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Singapore Finance Minister announces plans to hike carbon prices and achieve net-zero greenhouse gas emissions by 2050.
On February 18, 2022, in his Budget 2022 Statement, Singapore Finance Minister Lawrence Wong announced plans to progressively increase Singapore’s carbon price in the coming years in an effort to meet Singapore’s new 2050 net-zero emissions target.
In 2020, Singapore announced its goals to peak greenhouse gas emissions around 2030 and achieve net-zero emissions as soon as viable in the second half of the century. However, in his recent budget statement, Finance Minister Wong announced Singapore’s more ambitious goal to achieve net-zero by 2050. “With advances in technology and new opportunities for international collaboration in areas like carbon markets, we believe we can bring forward our net-zero timeline,” said the Finance Minister. Singapore’s new net-zero target aligns with the Glasglow Climate Pact’s call for countries to prioritize reaching net zero emissions by 2050.
Singapore plans to progressively increase carbon prices over the next 28 years to reach its new net-zero goal. In 2019, through the Carbon Pricing Act, Singapore became the first country in Southeast Asia to introduce a carbon price. The current price applies to all facilities producing over 25,000 tonnes of greenhouse gas emissions annually and is intended to incentivize emission reductions. According to Finance Minister Wong’s recent statement, Singapore will increase this tax fivefold to S$25 per tonne of greenhouse gas emissions in 2024. The carbon price will continue to rise to $45 per tonne in 2026, with plans to reach S$50 to S$80 per tonne by 2030.
By staggering the carbon price’s increase over several decades, Singapore’s government hopes to set the needed trajectory to reach zero emissions by 2050 while allowing businesses and individuals time to plan and take actions to moderate their emissions. To limit the rising carbon price’s impact on businesses, Singapore will allow companies to purchase carbon credits to offset up to 5% of their taxable emissions. Singapore also plans to establish a transition framework to provide existing companies with allowances for a share of their emissions.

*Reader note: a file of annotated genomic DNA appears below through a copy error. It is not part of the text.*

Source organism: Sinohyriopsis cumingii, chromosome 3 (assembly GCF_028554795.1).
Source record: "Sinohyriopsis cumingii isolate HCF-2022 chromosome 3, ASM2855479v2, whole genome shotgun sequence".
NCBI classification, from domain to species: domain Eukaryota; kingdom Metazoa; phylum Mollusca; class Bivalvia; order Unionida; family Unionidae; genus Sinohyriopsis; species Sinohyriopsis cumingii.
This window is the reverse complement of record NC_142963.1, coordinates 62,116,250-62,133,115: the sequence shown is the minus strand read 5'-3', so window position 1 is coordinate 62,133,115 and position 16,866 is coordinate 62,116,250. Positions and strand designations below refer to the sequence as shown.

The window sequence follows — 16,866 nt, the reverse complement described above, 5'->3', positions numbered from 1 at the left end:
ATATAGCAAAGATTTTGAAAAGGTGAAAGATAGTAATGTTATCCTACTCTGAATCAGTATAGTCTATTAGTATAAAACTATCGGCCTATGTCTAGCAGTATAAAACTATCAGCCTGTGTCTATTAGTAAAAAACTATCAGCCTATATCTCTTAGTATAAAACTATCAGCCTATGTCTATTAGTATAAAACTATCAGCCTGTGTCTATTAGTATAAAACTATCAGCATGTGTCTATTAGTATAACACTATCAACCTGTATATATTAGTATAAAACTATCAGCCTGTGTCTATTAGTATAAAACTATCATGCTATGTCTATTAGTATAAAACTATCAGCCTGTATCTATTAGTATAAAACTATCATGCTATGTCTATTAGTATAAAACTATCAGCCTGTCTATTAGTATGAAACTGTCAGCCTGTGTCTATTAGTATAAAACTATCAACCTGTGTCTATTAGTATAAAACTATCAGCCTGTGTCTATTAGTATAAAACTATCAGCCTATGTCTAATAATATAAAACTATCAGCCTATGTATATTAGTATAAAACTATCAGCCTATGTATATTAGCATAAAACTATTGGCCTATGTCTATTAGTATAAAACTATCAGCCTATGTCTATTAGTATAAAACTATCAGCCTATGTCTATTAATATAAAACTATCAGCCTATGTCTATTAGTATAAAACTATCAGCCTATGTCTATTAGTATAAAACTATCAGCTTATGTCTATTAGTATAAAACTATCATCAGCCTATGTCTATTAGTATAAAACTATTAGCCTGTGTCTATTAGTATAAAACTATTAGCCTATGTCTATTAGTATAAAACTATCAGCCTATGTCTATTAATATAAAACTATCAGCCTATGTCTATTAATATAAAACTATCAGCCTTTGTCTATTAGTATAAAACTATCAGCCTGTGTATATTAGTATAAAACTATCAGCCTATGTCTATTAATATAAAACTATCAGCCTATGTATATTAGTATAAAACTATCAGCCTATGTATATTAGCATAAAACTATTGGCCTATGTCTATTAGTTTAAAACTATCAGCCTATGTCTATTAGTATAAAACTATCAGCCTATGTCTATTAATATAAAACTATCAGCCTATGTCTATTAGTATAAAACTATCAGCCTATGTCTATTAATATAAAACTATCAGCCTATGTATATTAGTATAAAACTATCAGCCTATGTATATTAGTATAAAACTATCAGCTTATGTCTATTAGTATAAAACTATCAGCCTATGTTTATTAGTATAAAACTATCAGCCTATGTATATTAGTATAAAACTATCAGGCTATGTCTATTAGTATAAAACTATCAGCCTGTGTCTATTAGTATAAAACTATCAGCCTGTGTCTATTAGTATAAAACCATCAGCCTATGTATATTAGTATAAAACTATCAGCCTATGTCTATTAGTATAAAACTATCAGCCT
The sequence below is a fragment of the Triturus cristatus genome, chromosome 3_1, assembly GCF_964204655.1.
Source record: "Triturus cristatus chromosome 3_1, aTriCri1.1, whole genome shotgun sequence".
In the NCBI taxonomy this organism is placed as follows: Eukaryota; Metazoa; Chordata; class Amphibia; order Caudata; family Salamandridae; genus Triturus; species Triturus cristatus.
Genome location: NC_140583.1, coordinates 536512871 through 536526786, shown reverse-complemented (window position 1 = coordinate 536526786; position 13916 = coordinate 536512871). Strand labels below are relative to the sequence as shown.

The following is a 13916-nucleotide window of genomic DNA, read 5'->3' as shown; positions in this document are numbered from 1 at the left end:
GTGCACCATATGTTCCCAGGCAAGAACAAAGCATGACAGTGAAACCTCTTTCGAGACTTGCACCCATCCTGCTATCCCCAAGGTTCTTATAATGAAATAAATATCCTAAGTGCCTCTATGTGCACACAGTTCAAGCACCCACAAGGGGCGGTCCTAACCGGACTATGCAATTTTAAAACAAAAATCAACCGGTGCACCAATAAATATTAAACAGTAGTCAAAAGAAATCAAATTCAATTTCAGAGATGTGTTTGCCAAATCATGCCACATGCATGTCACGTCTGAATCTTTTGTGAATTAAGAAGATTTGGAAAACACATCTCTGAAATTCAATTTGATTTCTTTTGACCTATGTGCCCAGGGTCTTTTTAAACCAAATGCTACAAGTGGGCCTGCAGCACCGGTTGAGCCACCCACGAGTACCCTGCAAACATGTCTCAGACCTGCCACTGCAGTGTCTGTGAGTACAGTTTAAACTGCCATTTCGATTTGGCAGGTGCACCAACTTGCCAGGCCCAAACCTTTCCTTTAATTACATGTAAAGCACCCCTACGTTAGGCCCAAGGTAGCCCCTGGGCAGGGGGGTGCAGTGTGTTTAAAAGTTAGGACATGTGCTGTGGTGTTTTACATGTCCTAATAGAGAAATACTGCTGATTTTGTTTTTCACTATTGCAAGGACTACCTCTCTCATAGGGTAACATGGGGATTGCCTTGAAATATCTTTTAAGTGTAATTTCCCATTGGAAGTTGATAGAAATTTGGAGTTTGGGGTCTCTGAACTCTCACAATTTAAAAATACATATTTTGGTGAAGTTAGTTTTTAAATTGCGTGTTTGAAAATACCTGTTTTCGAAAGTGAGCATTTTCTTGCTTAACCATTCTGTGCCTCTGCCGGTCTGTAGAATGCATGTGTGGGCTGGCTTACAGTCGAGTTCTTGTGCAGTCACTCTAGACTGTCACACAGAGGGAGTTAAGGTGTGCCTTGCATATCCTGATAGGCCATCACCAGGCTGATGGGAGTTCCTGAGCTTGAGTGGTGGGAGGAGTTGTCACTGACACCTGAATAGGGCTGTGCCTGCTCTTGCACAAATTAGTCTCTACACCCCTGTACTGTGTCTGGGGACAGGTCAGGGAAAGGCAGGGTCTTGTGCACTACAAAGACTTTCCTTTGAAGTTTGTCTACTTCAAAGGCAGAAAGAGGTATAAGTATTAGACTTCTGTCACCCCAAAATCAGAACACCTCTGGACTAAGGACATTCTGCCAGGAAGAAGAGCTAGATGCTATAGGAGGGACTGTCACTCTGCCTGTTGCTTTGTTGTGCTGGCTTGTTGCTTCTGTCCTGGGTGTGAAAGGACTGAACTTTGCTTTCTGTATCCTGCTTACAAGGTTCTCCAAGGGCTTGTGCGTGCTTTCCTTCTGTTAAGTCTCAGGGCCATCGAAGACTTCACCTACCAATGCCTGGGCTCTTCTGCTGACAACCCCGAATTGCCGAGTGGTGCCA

Singapore faces unique challenges in limiting emissions, including the city-state’s significant manufacturing sector, shipping, aviation, and tourism industries, and limited space and resources for renewable energy generation. During his statement, Finance Minister Wong was mindful of the challenges that the rising carbon price might bring about, acknowledging that “the path towards net-zero will entail significant economic restructuring and changes in how we live and work in the future.” However, despite these challenges, Wong emphasized that by acting quickly, Singapore can capitalize on emerging opportunities in green sectors and the growing demand for talent in green skills.
Wong also emphasized that he does not plan to derive additional revenue from the rising carbon price. Instead, revenue from the carbon tax will support decarbonization efforts and a smooth transition to a greener economy.
More details on Singapore’s carbon price increases and efforts to moderate financial impacts on businesses and individuals can be expected moving forward as we approach 2024.
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